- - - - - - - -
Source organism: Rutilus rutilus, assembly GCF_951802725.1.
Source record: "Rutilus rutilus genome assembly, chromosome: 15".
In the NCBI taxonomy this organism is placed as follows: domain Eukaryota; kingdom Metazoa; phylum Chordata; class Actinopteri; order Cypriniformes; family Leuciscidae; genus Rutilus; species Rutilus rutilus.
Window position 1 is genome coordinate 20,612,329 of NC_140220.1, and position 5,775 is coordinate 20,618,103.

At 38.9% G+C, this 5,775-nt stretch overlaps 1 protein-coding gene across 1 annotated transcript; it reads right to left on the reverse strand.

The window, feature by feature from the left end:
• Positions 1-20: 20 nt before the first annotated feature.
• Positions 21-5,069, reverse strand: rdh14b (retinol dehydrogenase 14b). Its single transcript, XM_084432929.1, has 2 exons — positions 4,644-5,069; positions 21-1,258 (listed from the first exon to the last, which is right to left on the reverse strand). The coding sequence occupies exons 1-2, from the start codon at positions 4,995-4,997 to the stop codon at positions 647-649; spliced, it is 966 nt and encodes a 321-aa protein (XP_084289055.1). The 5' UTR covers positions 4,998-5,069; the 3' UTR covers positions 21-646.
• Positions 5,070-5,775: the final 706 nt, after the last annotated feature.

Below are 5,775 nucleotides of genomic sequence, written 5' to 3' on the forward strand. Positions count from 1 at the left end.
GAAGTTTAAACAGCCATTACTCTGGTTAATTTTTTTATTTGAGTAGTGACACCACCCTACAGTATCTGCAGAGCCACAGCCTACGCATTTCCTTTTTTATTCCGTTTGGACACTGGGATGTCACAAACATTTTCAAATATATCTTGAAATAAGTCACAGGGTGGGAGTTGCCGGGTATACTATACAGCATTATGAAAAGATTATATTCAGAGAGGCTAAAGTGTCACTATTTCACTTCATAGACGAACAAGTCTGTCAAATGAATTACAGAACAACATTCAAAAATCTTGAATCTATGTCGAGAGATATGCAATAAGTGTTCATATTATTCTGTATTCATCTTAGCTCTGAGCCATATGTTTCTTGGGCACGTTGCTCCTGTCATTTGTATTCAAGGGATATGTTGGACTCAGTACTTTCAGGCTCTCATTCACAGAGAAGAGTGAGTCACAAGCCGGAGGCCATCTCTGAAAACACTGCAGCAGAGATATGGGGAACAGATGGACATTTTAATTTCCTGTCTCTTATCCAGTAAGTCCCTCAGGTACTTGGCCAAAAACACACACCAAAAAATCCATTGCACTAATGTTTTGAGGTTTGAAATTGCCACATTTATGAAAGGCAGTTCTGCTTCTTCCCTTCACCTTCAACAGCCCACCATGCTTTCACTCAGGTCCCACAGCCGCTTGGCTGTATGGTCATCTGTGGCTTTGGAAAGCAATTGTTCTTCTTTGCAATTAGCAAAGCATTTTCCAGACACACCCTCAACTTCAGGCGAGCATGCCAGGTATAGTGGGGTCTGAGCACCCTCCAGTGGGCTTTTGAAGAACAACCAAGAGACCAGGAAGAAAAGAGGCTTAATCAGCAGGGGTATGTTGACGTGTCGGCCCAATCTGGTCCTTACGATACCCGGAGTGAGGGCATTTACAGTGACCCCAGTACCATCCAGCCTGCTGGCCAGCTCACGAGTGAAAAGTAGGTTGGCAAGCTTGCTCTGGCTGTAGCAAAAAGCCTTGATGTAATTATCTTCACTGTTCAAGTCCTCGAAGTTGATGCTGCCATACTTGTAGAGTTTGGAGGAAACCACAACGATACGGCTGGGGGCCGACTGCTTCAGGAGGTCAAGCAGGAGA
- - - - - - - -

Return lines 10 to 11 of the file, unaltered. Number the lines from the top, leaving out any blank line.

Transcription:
Below are 5,775 nucleotides of genomic sequence, written 5' to 3' on the forward strand. Positions count from 1 at the left end.
GAAGTTTAAACAGCCATTACTCTGGTTAATTTTTTTATTTGAGTAGTGACACCACCCTACAGTATCTGCAGAGCCACAGCCTACGCATTTCCTTTTTTATTCCGTTTGGACACTGGGATGTCACAAACATTTTCAAATATATCTTGAAATAAGTCACAGGGTGGGAGTTGCCGGGTATACTATACAGCATTATGAAAAGATTATATTCAGAGAGGCTAAAGTGTCACTATTTCACTTCATAGACGAACAAGTCTGTCAAATGAATTACAGAACAACATTCAAAAATCTTGAATCTATGTCGAGAGATATGCAATAAGTGTTCATATTATTCTGTATTCATCTTAGCTCTGAGCCATATGTTTCTTGGGCACGTTGCTCCTGTCATTTGTATTCAAGGGATATGTTGGACTCAGTACTTTCAGGCTCTCATTCACAGAGAAGAGTGAGTCACAAGCCGGAGGCCATCTCTGAAAACACTGCAGCAGAGATATGGGGAACAGATGGACATTTTAATTTCCTGTCTCTTATCCAGTAAGTCCCTCAGGTACTTGGCCAAAAACACACACCAAAAAATCCATTGCACTAATGTTTTGAGGTTTGAAATTGCCACATTTATGAAAGGCAGTTCTGCTTCTTCCCTTCACCTTCAACAGCCCACCATGCTTTCACTCAGGTCCCACAGCCGCTTGGCTGTATGGTCATCTGTGGCTTTGGAAAGCAATTGTTCTTCTTTGCAATTAGCAAAGCATTTTCCAGACACACCCTCAACTTCAGGCGAGCATGCCAGGTATAGTGGGGTCTGAGCACCCTCCAGTGGGCTTTTGAAGAACAACCAAGAGACCAGGAAGAAAAGAGGCTTAATCAGCAGGGGTATGTTGACGTGTCGGCCCAATCTGGTCCTTACGATACCCGGAGTGAGGGCATTTACAGTGACCCCAGTACCATCCAGCCTGCTGGCCAGCTCACGAGTGAAAAGTAGGTTGGCAAGCTTGCTCTGGCTGTAGCAAAAAGCCTTGATGTAATTATCTTCACTGTTCAAGTCCTCGAAGTTGATGCTGCCATACTTGTAGAGTTTGGAGGAAACCACAACGATACGGCTGGGGGCCGACTGCTTCAGGAGGTCAAGCAGGAGA